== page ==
Justia U.S. 11th Circuit Court of Appeals Opinion Summaries

Articles Posted in Civil Procedure
by
After a jury found that the manufacturer breached its duty to sell its products to certain customers exclusively through the distributor, the manufacturer appealed the denial of a directed verdict as to the status of two customers under the contract. The distributor cross-appealed a ruling that invalidated the contract's liquidated-damages clause and a ruling that prevented it from pursuing lost-profit damages.The Eleventh Circuit concluded that, under Federal Rule of Civil Procedure 6, the closure of the clerk's office renders the office inaccessible and tolls the filing deadline, which makes the motion timely. Therefore, the district court did not err in denying the manufacturer's Federal Rule of Civil Procedure 50 motions. The court also concluded that the district court did not err when it ruled that the liquidated-damages clause was unenforceable because $2 million a breach was grossly disproportionate to the foreseeable actual damages, and the disproportionality amounts to an unenforceable penalty. The court further concluded that the district court did not abuse its discretion by excluding lost-profit damages because Circuitronix failed to disclose its computation of those damages. View "Circuitronix, LLC v. Kinwong Electronic (Hong Kong) Co., Ltd." on Justia Law

by
Plaintiff filed suit against Tugalo, his cousin and Tugalo President Thomas Gilmer, and Tugalo's directors in a 17-count complaint, alleging that Gilmer misappropriated corporate funds and that the company's board let it happen. The district court rejected plaintiff's substantive claims and declined to adjudicate three equitable claims.The Eleventh Circuit affirmed the district court's decisions to grant summary judgment to Tugalo on plaintiff's fraud claim for lack of evidence of justifiable reliance (and, separately, to deny plaintiff's motion to defer ruling on the fraud claim). The court also affirmed the district court's decision to deny plaintiff's request to amend his complaint after the pleading-amendment deadline. However, the court reversed the district court's decision to abstain under the Burford abstention doctrine from adjudicating plaintiff's judicial-dissolution count. In this case, there was, and is, no ongoing state administrative proceeding or, for that matter, even any preexisting action by a Georgia state court or executive official to dissolve Tugalo. The court remanded for consideration of that count along with his other two equitable counts. View "Deal v. Tugalo Gas Company, Inc." on Justia Law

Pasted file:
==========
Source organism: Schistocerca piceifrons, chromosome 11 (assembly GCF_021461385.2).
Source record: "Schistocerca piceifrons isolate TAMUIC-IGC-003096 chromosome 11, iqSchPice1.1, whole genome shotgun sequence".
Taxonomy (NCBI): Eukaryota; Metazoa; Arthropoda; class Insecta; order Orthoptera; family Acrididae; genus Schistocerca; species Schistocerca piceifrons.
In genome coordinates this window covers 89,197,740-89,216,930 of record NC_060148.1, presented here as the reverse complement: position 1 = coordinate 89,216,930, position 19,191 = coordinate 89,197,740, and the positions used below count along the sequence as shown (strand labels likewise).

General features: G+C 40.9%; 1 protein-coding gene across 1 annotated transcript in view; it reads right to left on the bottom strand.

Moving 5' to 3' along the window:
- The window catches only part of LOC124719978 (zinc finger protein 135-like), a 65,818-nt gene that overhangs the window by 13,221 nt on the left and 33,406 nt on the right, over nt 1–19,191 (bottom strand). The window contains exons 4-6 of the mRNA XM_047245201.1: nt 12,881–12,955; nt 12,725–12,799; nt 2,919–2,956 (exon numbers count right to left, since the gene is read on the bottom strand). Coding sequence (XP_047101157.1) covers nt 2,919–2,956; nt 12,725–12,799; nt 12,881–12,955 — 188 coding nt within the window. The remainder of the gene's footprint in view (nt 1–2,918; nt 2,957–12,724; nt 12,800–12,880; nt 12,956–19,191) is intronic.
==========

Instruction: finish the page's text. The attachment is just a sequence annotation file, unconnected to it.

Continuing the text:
by
In a case involving an alleged multi-billion-dollar conspiracy to defraud the Venezuelan state-owned oil company known as PDVSA, the Trust filed suit alleging that it had authority to do so as an assignee of PDVSA pursuant to a trust agreement which, through a choice-of-law clause, is governed by New York law. The district court adopted in part the report and recommendation of the magistrate judge and dismissed the action without prejudice under Federal Rule of Civil Procedure 12(b)(1) for lack of Article III standing. The district court determined that the Trust did not properly authenticate the trust agreement and, even if the trust agreement were authenticated and admissible, it was void as champertous under New York law.The Eleventh Circuit assumed without deciding that the Trust made out a prima facie case of authenticity for the trust agreement at the Rule 12(b)(1) proceedings and that the district court erred by ruling that the trust agreement was inadmissible. The court concluded that, based on its review of the record, the district court may have erred procedurally in definitively resolving the question of champerty at the Rule 12(b)(1) stage because that question likely implicated the merits of the Trust's claims. However, the court concluded that the Trust does not make this procedural argument on appeal and therefore has abandoned any procedural obligations to the champerty ruling. On the merits, the court applied the champerty bar to the trust agreement under New York law in light of Justinian Capital SPC v. WestLB AG, 65 N.E.3d 1253, 1255 (N.Y. 2016), and concluded that the Trust's primary purpose in acquiring PDVSA's claims was to bring this action. Accordingly, the court affirmed the dismissal of the complaint. View "PDVSA US Litigation Trust v. Lukoil Pan Americas, LLC" on Justia Law